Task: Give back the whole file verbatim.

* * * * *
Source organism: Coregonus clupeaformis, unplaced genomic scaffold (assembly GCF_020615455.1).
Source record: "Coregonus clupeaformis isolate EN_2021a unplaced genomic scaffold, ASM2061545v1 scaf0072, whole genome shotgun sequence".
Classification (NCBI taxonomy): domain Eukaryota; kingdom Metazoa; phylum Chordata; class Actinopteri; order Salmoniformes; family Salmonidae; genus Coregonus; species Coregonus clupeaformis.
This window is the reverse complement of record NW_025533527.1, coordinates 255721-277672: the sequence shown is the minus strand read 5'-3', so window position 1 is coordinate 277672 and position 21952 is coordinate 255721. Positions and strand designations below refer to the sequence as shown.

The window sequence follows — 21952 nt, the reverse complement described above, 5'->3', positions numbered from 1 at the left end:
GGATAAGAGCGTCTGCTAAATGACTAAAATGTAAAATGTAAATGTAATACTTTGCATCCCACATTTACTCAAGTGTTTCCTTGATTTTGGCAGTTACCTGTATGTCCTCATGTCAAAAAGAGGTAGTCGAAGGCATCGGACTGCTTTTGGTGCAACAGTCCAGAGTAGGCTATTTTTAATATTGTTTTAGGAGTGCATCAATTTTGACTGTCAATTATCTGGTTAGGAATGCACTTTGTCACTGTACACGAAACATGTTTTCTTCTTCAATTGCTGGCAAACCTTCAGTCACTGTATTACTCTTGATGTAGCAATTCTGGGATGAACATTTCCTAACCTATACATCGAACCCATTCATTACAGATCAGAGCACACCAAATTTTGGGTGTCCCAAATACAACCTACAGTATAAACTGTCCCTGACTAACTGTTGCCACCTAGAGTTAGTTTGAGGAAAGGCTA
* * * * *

Source organism: Coregonus clupeaformis, unplaced genomic scaffold (assembly GCF_020615455.1).
Source record: "Coregonus clupeaformis isolate EN_2021a unplaced genomic scaffold, ASM2061545v1 scaf0072, whole genome shotgun sequence".
Classification (NCBI taxonomy): domain Eukaryota; kingdom Metazoa; phylum Chordata; class Actinopteri; order Salmoniformes; family Salmonidae; genus Coregonus; species Coregonus clupeaformis.
This window is the reverse complement of record NW_025533527.1, coordinates 255721-277672: the sequence shown is the minus strand read 5'-3', so window position 1 is coordinate 277672 and position 21952 is coordinate 255721. Positions and strand designations below refer to the sequence as shown.

The window sequence follows — 21952 nt, the reverse complement described above, 5'->3', positions numbered from 1 at the left end:
GGATAAGAGCGTCTGCTAAATGACTAAAATGTAAAATGTAAATGTAATACTTTGCATCCCACATTTACTCAAGTGTTTCCTTGATTTTGGCAGTTACCTGTATGTCCTCATGTCAAAAAGAGGTAGTCGAAGGCATCGGACTGCTTTTGGTGCAACAGTCCAGAGTAGGCTATTTTTAATATTGTTTTAGGAGTGCATCAATTTTGACTGTCAATTATCTGGTTAGGAATGCACTTTGTCACTGTACACGAAACATGTTTTCTTCTTCAATTGCTGGCAAACCTTCAGTCACTGTATTACTCTTGATGTAGCAATTCTGGGATGAACATTTCCTAACCTATACATCGAACCCATTCATTACAGATCAGAGCACACCAAATTTTGGGTGTCCCAAATACAACCTACAGTATAAACTGTCCCTGACTAACTGTTGCCACCTAGAGTTAGTTTGAGGAAAGGCTA